Critics are pushing back against Medicare quality reporting, deeming it burdensome and time-consuming to meet confusing quality measures. One survey asserts that barely a majority feel knowledgeable about MACRA or prepared to achieve long-term success. Indeed, CMS is pulling back on program requirements, with the stated desire of making it easier for physicians.

So, here’s what should be examined—especially when discussing Value-Based Health Care: Does MIPS Quality Reporting meet the benefit test for the effort expended by physicians and their staff? If the point of Quality Measurement and Reporting is to improve care for patients, can it fulfill that potential?

For Quality Results to Demonstrate Clinical Quality, then Quality Reporting Will Need Redesign

Quality Measurement Results and actual quality are distinct concepts. For those outside the process, reporting results seem easy to interpret. Good results may appear as clinical excellence, while poor results may appear as if the physician isn’t doing a good job. But this interpretation is invalid. The measures themselves, along with variations in practices, populations, and other quirks introduce inconsistencies into reported results. For example:

1. Measures often require single, once-per year values to convey patient status.

The measurement system obtains some good information, but it falls short of achieving a focus on long-term outcomes or improvement over time. Quality Reporting was designed to involve physicians in examining patient data, and we should remember that we are still at an early stage in its development.

2. Reporting is easier for some measures than others because data is inconsistently available.

Actions like the selection of specific perioperative antibiotics are often based on standing orders, requiring little or no effort because collected data almost always includes them. Information systems are designed to drop these CPT Category II codes automatically for these measures and have done so for years. However, there is a downside to this, too—when the clinician’s software automatically uses a code that has not been valid for years. The results then appear as if some providers deliver excellent care (when the correct code is dropped), while others do not.

Other measures are written with the assumption that providers have easy access to specific data points. Reports from pathology, radiology and echo labs are often scanned documents, meaning that the EHR cannot simply scoop up the data and transmit it as needed.

For certain measures, it’s easier to document the quality action than it is to determine whether the patient is eligible for the measure. For instance, for MIPS Measure #8, used to report whether patients with heart failure have been prescribed beta-blockers, it’s easier to document that a patient is on a beta-blocker (and transmit that data) than it is to report that, in addition to a diagnosis of heart failure, the patient also has a left ventricular ejection fraction of less than 40 percent.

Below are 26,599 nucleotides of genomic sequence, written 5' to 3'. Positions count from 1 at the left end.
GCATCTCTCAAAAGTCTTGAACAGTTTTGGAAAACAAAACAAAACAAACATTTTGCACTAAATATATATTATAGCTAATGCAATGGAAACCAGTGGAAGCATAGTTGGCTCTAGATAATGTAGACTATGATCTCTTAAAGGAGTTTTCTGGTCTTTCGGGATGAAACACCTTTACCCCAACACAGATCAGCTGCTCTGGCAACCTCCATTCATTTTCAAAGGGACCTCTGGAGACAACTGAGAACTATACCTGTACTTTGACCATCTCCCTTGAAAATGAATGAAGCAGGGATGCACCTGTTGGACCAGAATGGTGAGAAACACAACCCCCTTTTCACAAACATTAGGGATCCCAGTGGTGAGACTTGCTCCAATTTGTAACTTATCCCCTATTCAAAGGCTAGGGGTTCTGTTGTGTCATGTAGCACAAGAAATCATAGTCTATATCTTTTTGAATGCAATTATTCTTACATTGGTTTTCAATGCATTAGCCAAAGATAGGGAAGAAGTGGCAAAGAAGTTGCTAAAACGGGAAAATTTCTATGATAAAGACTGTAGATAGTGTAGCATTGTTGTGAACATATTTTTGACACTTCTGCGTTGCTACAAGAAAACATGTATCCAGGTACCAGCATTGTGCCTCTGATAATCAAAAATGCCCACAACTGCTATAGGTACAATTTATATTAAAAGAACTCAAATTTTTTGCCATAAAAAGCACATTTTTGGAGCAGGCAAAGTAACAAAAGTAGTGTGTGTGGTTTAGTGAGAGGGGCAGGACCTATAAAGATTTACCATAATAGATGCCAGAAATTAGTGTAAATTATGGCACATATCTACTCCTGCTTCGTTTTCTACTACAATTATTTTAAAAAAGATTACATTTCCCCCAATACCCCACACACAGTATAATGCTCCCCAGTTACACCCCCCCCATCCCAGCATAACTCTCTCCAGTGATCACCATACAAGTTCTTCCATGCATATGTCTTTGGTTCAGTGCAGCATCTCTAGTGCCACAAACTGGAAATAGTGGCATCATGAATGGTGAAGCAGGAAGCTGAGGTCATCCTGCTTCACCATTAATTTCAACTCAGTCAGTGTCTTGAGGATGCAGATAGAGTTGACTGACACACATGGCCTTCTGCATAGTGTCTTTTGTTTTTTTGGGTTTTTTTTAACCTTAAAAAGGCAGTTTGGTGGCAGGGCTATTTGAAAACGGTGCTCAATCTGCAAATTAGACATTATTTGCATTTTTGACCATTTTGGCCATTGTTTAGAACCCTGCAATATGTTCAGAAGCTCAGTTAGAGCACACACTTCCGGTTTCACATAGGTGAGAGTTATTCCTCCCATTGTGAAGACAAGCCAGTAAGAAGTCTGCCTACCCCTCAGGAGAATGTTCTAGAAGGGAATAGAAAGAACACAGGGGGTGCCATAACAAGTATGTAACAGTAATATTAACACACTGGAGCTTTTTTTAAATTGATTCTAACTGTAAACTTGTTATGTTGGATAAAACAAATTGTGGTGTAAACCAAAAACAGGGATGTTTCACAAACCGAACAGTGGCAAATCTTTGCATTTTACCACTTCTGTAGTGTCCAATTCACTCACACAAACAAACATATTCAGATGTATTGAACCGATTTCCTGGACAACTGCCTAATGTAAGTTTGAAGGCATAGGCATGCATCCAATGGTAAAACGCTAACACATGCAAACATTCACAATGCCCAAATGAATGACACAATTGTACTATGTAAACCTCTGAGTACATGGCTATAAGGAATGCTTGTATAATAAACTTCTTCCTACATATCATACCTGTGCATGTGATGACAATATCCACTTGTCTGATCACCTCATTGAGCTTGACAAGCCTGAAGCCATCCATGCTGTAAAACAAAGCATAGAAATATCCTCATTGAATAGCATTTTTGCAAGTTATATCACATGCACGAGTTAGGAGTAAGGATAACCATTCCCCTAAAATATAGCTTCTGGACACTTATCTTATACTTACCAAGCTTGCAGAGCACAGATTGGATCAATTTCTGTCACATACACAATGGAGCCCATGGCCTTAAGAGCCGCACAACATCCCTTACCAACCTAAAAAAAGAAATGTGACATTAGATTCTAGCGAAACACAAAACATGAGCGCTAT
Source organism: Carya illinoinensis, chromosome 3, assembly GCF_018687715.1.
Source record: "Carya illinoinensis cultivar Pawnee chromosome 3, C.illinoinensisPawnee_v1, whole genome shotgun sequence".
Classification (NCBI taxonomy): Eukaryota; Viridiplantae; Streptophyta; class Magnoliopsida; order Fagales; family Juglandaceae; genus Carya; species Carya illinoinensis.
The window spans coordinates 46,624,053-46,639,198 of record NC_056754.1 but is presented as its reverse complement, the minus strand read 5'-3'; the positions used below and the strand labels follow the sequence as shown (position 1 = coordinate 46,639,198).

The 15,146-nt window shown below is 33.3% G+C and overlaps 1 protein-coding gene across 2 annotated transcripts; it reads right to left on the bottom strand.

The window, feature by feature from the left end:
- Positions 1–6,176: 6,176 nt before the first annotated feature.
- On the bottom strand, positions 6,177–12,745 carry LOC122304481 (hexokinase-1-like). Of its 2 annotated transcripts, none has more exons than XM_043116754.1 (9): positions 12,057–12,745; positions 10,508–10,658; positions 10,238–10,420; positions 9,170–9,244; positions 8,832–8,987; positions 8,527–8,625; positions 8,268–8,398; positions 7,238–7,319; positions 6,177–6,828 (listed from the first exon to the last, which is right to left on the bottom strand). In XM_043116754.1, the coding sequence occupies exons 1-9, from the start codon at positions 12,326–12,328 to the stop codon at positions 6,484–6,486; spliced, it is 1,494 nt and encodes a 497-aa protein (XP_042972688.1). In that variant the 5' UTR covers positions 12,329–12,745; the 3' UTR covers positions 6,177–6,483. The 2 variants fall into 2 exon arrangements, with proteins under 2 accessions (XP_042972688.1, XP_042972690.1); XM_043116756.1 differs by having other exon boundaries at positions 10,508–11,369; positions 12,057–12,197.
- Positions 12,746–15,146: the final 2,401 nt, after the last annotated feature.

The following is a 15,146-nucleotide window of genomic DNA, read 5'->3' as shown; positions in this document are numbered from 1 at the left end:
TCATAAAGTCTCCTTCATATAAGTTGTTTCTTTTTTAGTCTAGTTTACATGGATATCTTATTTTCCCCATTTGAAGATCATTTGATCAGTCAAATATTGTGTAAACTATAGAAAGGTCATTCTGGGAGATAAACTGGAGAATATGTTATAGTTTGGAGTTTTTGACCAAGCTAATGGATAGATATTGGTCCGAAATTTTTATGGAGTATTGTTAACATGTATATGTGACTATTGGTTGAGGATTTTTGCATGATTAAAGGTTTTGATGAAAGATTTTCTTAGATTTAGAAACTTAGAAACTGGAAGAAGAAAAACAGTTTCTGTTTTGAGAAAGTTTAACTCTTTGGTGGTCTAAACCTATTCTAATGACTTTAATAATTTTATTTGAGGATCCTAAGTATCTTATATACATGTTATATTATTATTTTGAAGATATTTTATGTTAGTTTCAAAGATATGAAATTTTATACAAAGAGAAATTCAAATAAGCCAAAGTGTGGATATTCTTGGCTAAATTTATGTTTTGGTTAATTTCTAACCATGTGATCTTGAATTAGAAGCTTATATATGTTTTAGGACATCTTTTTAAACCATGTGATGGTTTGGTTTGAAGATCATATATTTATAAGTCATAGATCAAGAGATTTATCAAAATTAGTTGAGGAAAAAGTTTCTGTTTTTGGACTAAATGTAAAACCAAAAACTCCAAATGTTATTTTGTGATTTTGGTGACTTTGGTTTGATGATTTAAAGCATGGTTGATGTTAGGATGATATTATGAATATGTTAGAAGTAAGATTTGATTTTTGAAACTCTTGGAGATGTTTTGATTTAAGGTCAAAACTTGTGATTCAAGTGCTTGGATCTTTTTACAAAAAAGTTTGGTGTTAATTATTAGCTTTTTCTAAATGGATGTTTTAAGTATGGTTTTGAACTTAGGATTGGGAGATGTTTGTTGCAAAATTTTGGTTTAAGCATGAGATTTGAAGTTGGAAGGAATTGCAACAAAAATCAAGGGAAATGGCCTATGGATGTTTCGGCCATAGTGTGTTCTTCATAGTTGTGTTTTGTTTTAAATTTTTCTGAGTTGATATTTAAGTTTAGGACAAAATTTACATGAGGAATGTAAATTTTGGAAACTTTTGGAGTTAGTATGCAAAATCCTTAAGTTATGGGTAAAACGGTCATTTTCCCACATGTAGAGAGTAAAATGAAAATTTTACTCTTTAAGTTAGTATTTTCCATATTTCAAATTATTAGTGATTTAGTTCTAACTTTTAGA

These discrepancies are not distributed evenly, and the groups with outdated technology—or none—are forced to commit team members’ time and effort to a manual chart review process in order to fulfill reporting criteria.

3. Not all measures account for real life patient scenarios, so reporting negative results is open to misinterpretation.

Measures are designed by different organizations or specialty committees, using different processes, and reporting options may not translate into practice. For example, many measures allow for only two possible responses: a desired quality action was performed or it was not performed. The provider does not have the opportunity to justify the reason for not performing the action—it was either done or not.

Take the case of the measure for pneumonia vaccination (MIPS measure #111), which allows only two responses: patient received/previously received the vaccine (the “performance met” option) or, the patient did not receive it (“performance not met”). Patients who have received hospice care are excluded, but not a new patient who does not recall a November 2017 visit, but brings records to a visit in 2018. Alternately, there is no allowance for coverage by a physician for temporarily treating a patient, such as a patient seeing a provider out of town on a one-time basis, but who plans to follow up later with his or her primary care provider. The temporary provider would not vaccinate the patient without knowing the patient’s full history. In both situations, the provider’s scores would suffer, while the provider acted appropriately.